“It’s not fair,” Boner told The Daily News Journal. “I’m not against a rich man making millions, but he still has to pay his fair share of taxes. … If they pass this law, it’s not going to be good to anybody. It’s going to cost the county billions in assessed value. It will be millions in tax dollars.

“Somebody is going to make up the difference.”

And that “somebody,” Boner refers to, is the rest of us taxpayers.

More than lost revenue, this bill is just plain wrong and an abuse of office by the lieutenant governor. It is a favor for a friend that could have far-reaching effects on our county’s strained coffers as well as those of others.

Ramsey’s legislation has not moved through the General Assembly’s committee process, and we hope it never does.

Tenn. Republicans Pass 21st Century Poll Tax

Thursday, April 14th, 2011
Sneaky Seniors

Making voting harder: Republicans institute 21st century poll tax with photo ID requirement.

Republicans in the Volunteer State said today loudly and of nearly one accord: Beware of sneaky senior citizens and their sneaky voting.

On Thursday Republicans in the state House approved a bill that forces voters to show photo identification at the poll — instead of just being able to show your voter registration.

Democrats in the House, and Senate prior to Thursday, tried their best to improve this bill so it wouldn’t be such an affront to seniors’ and others’ right to vote. But Republicans were not interested in protecting the voting rights of Tennessee seniors.

They went ahead and passed a modern day poll tax that requires you to pay the state for an ID card before you can vote. This bill will discourage voting — especially among groups of people who are poor, elderly and indigent.

It puts another hurdle between citizens and the ballot box and is probably unconstitutional, according to our state Attorney General.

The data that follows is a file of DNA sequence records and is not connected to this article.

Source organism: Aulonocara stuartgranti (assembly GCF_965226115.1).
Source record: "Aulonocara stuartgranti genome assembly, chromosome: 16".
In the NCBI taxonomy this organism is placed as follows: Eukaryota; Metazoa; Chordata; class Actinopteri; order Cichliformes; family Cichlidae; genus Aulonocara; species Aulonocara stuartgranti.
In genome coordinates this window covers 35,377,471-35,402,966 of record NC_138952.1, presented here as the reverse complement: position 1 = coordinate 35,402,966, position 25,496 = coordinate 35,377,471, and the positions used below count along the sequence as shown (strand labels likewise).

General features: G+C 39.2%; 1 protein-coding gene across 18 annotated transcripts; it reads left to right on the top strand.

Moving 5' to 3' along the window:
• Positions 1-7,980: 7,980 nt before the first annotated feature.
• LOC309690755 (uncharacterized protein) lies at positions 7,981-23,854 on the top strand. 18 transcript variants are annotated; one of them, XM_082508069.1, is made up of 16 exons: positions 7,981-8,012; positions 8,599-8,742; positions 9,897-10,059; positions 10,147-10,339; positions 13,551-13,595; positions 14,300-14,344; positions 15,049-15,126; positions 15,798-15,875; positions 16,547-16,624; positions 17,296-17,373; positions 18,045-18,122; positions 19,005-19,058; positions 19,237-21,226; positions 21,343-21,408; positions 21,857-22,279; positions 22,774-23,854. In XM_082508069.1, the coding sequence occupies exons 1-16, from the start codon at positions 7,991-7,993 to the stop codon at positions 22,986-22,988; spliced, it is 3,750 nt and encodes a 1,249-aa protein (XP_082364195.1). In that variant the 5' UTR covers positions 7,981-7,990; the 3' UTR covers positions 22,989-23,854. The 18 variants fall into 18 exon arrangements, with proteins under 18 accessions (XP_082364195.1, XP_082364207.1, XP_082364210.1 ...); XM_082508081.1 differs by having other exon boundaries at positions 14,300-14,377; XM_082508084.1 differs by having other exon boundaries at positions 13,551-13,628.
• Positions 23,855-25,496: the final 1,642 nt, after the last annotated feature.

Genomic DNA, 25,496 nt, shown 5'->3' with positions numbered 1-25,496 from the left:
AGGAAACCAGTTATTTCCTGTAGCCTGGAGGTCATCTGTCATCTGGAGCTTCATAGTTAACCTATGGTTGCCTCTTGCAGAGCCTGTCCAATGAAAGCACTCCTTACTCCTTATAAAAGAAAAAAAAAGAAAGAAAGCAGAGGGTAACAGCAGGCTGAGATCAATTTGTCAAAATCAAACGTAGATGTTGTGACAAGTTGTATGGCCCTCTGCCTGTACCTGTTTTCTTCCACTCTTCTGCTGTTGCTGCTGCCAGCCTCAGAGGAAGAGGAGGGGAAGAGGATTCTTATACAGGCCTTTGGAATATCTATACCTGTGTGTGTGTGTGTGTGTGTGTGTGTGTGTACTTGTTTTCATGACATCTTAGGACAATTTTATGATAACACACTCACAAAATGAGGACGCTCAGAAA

Offering a solution to which there is no problem (and making the situation worse for everybody) is a condition that plagues this Republican-led General Assembly.

Jeff Woods at The City Paper has the details:

Democrats contended the bill is intended to make it harder for their traditional constituencies to vote, disenfranchising poor, elderly and minority voters who may not have photo IDs.

They pointed to a formal opinion state Attorney General Bob Cooper issued this week. Because the legislation includes no provision to pay for photo IDs for voters who don’t have them, Cooper said the requirement “unduly burdens the right to vote” and “constitutes a poll tax,” a fee making voting uneconomical for poor people.

“Our oath, of course ladies and gentlemen, prevents us from voting on a bill that is unconstitutional,” House Democratic leader Craig Fitzhugh of Ripley told the House. …

Democrats offered amendments to make the photo IDs free of charge or to waive the requirement for the elderly and others.

“We’ve made it from the days of Andrew Jackson to today in Tennessee electing people without having to show a photo ID,” Rep. Mike Stewart, D-Nashville, said. “I’ve looked around to see if there’s any evidence of widespread fraud by seniors in elections. I haven’t found any. No one so far in this debate has shown any evidence of any need to change the system we now have in place.”